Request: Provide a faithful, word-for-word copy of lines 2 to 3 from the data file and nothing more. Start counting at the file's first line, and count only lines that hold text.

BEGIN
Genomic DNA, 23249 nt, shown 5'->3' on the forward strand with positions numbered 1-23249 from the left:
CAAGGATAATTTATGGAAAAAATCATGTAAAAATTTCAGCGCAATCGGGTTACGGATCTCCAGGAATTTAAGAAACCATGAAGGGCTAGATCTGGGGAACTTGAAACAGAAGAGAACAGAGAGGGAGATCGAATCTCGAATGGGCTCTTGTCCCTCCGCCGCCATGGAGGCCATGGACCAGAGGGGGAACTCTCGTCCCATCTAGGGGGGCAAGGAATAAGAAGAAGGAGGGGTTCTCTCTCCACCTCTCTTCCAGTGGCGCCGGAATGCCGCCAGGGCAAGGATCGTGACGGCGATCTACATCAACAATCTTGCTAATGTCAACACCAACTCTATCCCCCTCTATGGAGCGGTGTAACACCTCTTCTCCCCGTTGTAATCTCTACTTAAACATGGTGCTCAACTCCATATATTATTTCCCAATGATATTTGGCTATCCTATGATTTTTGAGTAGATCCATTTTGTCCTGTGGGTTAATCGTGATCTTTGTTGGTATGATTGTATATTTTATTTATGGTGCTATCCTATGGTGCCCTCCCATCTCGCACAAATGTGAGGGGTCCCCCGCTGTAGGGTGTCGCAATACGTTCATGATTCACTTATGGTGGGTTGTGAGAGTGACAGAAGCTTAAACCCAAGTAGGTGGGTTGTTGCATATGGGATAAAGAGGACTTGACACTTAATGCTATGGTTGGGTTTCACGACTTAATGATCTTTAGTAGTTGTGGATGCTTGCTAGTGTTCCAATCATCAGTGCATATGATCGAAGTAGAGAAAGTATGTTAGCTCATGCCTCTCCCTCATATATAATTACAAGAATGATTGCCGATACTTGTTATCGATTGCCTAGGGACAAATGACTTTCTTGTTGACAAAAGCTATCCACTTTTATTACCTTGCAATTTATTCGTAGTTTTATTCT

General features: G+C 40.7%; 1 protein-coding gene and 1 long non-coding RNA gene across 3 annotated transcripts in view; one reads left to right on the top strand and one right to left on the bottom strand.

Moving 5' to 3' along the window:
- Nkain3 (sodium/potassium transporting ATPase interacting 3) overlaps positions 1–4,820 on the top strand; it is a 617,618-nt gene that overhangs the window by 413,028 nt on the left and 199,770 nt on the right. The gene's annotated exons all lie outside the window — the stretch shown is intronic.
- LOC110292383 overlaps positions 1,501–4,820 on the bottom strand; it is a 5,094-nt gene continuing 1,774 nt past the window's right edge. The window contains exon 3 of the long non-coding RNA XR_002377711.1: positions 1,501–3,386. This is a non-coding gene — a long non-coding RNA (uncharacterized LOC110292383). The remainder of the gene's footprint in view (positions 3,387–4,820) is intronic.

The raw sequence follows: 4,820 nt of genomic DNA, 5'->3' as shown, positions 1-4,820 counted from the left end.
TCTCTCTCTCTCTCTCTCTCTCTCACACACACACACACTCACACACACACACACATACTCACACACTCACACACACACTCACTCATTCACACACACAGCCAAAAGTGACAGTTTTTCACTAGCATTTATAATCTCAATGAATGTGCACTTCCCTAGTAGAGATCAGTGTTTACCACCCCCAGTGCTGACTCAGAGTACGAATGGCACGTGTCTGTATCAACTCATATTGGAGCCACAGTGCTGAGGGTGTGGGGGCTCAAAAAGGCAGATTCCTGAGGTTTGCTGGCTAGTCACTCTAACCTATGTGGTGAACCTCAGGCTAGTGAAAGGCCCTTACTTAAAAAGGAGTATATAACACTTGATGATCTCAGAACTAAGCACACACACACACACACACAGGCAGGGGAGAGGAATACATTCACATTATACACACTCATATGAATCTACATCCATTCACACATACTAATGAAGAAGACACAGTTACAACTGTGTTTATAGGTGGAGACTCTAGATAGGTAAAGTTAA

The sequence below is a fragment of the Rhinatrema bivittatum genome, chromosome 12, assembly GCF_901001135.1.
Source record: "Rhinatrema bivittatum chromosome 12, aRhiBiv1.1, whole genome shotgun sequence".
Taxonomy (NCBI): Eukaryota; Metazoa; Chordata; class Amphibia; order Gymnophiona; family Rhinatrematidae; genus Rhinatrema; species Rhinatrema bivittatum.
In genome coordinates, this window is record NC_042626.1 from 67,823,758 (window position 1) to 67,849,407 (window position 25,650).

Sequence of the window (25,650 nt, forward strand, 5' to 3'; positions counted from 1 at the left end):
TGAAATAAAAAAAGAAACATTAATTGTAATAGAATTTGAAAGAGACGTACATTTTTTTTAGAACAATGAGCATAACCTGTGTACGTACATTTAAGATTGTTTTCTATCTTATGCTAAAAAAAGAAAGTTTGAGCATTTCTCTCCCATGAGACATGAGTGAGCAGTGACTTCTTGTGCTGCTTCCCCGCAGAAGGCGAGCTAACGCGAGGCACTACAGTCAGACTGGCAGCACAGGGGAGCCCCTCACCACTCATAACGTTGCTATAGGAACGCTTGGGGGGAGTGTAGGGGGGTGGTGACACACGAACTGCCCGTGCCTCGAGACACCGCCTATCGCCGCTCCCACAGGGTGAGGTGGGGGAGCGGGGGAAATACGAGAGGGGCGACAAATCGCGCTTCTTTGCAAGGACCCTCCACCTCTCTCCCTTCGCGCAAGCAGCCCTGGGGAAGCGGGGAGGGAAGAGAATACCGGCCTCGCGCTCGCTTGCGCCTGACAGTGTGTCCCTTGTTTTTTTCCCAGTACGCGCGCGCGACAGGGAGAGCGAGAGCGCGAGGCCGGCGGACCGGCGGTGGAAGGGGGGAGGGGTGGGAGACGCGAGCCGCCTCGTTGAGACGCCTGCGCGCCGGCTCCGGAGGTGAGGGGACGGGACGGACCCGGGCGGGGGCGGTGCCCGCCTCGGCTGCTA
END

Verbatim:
CAAGGATAATTTATGGAAAAAATCATGTAAAAATTTCAGCGCAATCGGGTTACGGATCTCCAGGAATTTAAGAAACCATGAAGGGCTAGATCTGGGGAACTTGAAACAGAAGAGAACAGAGAGGGAGATCGAATCTCGAATGGGCTCTTGTCCCTCCGCCGCCATGGAGGCCATGGACCAGAGGGGGAACTCTCGTCCCATCTAGGGGGGCAAGGAATAAGAAGAAGGAGGGGTTCTCTCTCCACCTCTCTTCCAGTGGCGCCGGAATGCCGCCAGGGCAAGGATCGTGACGGCGATCTACATCAACAATCTTGCTAATGTCAACACCAACTCTATCCCCCTCTATGGAGCGGTGTAACACCTCTTCTCCCCGTTGTAATCTCTACTTAAACATGGTGCTCAACTCCATATATTATTTCCCAATGATATTTGGCTATCCTATGATTTTTGAGTAGATCCATTTTGTCCTGTGGGTTAATCGTGATCTTTGTTGGTATGATTGTATATTTTATTTATGGTGCTATCCTATGGTGCCCTCCCATCTCGCACAAATGTGAGGGGTCCCCCGCTGTAGGGTGTCGCAATACGTTCATGATTCACTTATGGTGGGTTGTGAGAGTGACAGAAGCTTAAACCCAAGTAGGTGGGTTGTTGCATATGGGATAAAGAGGACTTGACACTTAATGCTATGGTTGGGTTTCACGACTTAATGATCTTTAGTAGTTGTGGATGCTTGCTAGTGTTCCAATCATCAGTGCATATGATCGAAGTAGAGAAAGTATGTTAGCTCATGCCTCTCCCTCATATATAATTACAAGAATGATTGCCGATACTTGTTATCGATTGCCTAGGGACAAATGACTTTCTTGTTGACAAAAGCTATCCACTTTTATTACCTTGCAATTTATTCGTAGTTTTATTCT

General features: G+C 40.7%; 1 protein-coding gene and 1 long non-coding RNA gene across 3 annotated transcripts in view; one reads left to right on the top strand and one right to left on the bottom strand.